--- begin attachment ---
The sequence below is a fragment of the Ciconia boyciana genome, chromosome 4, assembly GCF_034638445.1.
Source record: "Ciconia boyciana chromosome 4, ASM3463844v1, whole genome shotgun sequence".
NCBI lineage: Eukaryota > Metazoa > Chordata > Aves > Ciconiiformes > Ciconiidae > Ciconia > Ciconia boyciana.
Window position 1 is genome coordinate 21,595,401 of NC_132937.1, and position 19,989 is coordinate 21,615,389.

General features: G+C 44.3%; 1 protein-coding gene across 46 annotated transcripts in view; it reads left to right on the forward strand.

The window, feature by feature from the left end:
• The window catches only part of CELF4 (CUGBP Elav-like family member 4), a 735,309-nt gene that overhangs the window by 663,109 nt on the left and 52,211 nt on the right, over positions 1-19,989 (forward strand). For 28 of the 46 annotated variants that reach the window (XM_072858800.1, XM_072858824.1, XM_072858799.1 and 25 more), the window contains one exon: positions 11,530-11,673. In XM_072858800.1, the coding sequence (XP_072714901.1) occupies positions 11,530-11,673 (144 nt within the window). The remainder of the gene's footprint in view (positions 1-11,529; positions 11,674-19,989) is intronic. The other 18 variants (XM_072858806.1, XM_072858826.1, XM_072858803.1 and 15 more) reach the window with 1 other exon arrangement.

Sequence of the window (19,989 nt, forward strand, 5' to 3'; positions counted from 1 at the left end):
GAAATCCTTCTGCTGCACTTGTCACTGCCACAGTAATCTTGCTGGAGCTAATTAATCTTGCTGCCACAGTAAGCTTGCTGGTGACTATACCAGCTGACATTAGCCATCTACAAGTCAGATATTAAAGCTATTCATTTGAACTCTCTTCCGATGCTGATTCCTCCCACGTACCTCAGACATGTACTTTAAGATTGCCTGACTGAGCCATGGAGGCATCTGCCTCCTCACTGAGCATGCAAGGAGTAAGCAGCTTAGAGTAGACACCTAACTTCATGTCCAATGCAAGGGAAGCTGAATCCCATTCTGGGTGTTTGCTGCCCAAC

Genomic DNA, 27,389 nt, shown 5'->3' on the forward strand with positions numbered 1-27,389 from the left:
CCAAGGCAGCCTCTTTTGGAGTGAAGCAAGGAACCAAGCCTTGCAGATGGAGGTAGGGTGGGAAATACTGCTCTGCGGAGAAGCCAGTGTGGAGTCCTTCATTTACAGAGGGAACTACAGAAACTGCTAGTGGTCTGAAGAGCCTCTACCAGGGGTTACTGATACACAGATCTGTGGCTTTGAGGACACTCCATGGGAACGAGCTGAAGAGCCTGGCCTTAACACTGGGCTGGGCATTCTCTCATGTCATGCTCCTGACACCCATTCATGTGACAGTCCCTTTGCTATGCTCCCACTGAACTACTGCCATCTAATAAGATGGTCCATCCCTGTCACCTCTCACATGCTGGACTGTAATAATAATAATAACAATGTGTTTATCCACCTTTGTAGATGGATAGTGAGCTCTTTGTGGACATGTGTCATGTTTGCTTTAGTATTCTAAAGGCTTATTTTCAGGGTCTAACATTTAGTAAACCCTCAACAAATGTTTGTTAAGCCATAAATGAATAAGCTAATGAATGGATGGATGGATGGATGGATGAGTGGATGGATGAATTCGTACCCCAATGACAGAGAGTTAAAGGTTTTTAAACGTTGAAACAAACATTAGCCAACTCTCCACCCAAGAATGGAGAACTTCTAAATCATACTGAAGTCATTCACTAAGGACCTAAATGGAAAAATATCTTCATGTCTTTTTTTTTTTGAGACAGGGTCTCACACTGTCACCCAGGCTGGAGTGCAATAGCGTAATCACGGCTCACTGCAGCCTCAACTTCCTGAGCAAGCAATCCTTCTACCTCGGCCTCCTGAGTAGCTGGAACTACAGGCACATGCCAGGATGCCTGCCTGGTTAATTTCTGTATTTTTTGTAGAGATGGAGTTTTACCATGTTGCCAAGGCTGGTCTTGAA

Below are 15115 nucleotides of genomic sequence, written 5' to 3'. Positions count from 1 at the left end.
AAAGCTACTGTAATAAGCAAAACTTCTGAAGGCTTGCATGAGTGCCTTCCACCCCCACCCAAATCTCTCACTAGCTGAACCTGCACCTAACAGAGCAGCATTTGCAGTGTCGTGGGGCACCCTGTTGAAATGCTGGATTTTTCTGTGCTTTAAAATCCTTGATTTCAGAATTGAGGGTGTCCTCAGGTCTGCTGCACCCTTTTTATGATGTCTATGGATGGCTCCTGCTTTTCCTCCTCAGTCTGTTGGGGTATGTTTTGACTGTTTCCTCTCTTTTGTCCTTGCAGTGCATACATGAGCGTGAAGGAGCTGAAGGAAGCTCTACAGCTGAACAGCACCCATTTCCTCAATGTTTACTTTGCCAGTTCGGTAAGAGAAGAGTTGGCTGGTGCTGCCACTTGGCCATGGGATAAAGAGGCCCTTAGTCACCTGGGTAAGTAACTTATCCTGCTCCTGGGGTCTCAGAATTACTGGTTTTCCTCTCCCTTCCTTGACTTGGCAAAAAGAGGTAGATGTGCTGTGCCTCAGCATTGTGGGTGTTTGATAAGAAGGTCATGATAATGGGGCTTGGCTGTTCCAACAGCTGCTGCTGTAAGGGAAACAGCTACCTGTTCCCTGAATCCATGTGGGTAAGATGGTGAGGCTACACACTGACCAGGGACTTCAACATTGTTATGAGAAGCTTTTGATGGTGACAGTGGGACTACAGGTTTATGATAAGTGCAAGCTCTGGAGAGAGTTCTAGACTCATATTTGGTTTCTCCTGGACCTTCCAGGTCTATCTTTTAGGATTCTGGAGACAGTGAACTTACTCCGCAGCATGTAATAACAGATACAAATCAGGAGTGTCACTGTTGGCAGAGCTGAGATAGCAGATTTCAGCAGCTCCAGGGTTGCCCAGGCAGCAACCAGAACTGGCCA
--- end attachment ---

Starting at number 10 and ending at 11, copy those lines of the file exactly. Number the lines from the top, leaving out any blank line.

Genomic DNA, 27,389 nt, shown 5'->3' on the forward strand with positions numbered 1-27,389 from the left:
CCAAGGCAGCCTCTTTTGGAGTGAAGCAAGGAACCAAGCCTTGCAGATGGAGGTAGGGTGGGAAATACTGCTCTGCGGAGAAGCCAGTGTGGAGTCCTTCATTTACAGAGGGAACTACAGAAACTGCTAGTGGTCTGAAGAGCCTCTACCAGGGGTTACTGATACACAGATCTGTGGCTTTGAGGACACTCCATGGGAACGAGCTGAAGAGCCTGGCCTTAACACTGGGCTGGGCATTCTCTCATGTCATGCTCCTGACACCCATTCATGTGACAGTCCCTTTGCTATGCTCCCACTGAACTACTGCCATCTAATAAGATGGTCCATCCCTGTCACCTCTCACATGCTGGACTGTAATAATAATAATAACAATGTGTTTATCCACCTTTGTAGATGGATAGTGAGCTCTTTGTGGACATGTGTCATGTTTGCTTTAGTATTCTAAAGGCTTATTTTCAGGGTCTAACATTTAGTAAACCCTCAACAAATGTTTGTTAAGCCATAAATGAATAAGCTAATGAATGGATGGATGGATGGATGGATGAGTGGATGGATGAATTCGTACCCCAATGACAGAGAGTTAAAGGTTTTTAAACGTTGAAACAAACATTAGCCAACTCTCCACCCAAGAATGGAGAACTTCTAAATCATACTGAAGTCATTCACTAAGGACCTAAATGGAAAAATATCTTCATGTCTTTTTTTTTTTGAGACAGGGTCTCACACTGTCACCCAGGCTGGAGTGCAATAGCGTAATCACGGCTCACTGCAGCCTCAACTTCCTGAGCAAGCAATCCTTCTACCTCGGCCTCCTGAGTAGCTGGAACTACAGGCACATGCCAGGATGCCTGCCTGGTTAATTTCTGTATTTTTTGTAGAGATGGAGTTTTACCATGTTGCCAAGGCTGGTCTTGAA